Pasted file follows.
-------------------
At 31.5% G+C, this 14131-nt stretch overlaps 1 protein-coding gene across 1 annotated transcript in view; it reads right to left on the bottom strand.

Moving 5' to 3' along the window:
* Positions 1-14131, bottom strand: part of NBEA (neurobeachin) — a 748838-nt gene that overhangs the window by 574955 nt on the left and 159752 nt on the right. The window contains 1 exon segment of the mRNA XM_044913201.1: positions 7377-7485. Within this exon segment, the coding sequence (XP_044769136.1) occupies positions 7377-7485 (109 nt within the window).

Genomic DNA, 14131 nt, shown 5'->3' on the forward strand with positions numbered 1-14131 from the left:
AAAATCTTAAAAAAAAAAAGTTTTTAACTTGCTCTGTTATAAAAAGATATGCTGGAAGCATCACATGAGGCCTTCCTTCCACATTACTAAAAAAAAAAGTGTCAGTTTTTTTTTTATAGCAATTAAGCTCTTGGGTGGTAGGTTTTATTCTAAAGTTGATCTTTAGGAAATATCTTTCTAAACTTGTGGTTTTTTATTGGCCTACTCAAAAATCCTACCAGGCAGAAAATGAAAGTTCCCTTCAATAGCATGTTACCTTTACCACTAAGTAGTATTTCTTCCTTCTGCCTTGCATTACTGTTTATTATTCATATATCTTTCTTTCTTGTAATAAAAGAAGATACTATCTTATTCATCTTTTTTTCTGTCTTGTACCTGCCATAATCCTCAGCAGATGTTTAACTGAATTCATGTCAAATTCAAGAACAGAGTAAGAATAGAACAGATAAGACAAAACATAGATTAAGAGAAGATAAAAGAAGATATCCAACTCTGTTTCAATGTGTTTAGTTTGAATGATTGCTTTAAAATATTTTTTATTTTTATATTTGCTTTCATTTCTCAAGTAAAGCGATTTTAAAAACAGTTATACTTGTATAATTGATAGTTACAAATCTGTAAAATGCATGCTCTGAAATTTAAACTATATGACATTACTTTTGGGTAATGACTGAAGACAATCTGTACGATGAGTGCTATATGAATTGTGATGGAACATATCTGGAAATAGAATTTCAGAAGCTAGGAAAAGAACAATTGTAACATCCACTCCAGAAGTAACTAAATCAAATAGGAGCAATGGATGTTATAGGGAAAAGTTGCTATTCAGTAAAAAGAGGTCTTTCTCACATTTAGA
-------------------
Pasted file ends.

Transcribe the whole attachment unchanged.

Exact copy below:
At 31.5% G+C, this 14131-nt stretch overlaps 1 protein-coding gene across 1 annotated transcript in view; it reads right to left on the bottom strand.

Moving 5' to 3' along the window:
* Positions 1-14131, bottom strand: part of NBEA (neurobeachin) — a 748838-nt gene that overhangs the window by 574955 nt on the left and 159752 nt on the right. The window contains 1 exon segment of the mRNA XM_044913201.1: positions 7377-7485. Within this exon segment, the coding sequence (XP_044769136.1) occupies positions 7377-7485 (109 nt within the window).

Genomic DNA, 14131 nt, shown 5'->3' on the forward strand with positions numbered 1-14131 from the left:
AAAATCTTAAAAAAAAAAAGTTTTTAACTTGCTCTGTTATAAAAAGATATGCTGGAAGCATCACATGAGGCCTTCCTTCCACATTACTAAAAAAAAAAGTGTCAGTTTTTTTTTTATAGCAATTAAGCTCTTGGGTGGTAGGTTTTATTCTAAAGTTGATCTTTAGGAAATATCTTTCTAAACTTGTGGTTTTTTATTGGCCTACTCAAAAATCCTACCAGGCAGAAAATGAAAGTTCCCTTCAATAGCATGTTACCTTTACCACTAAGTAGTATTTCTTCCTTCTGCCTTGCATTACTGTTTATTATTCATATATCTTTCTTTCTTGTAATAAAAGAAGATACTATCTTATTCATCTTTTTTTCTGTCTTGTACCTGCCATAATCCTCAGCAGATGTTTAACTGAATTCATGTCAAATTCAAGAACAGAGTAAGAATAGAACAGATAAGACAAAACATAGATTAAGAGAAGATAAAAGAAGATATCCAACTCTGTTTCAATGTGTTTAGTTTGAATGATTGCTTTAAAATATTTTTTATTTTTATATTTGCTTTCATTTCTCAAGTAAAGCGATTTTAAAAACAGTTATACTTGTATAATTGATAGTTACAAATCTGTAAAATGCATGCTCTGAAATTTAAACTATATGACATTACTTTTGGGTAATGACTGAAGACAATCTGTACGATGAGTGCTATATGAATTGTGATGGAACATATCTGGAAATAGAATTTCAGAAGCTAGGAAAAGAACAATTGTAACATCCACTCCAGAAGTAACTAAATCAAATAGGAGCAATGGATGTTATAGGGAAAAGTTGCTATTCAGTAAAAAGAGGTCTTTCTCACATTTAGA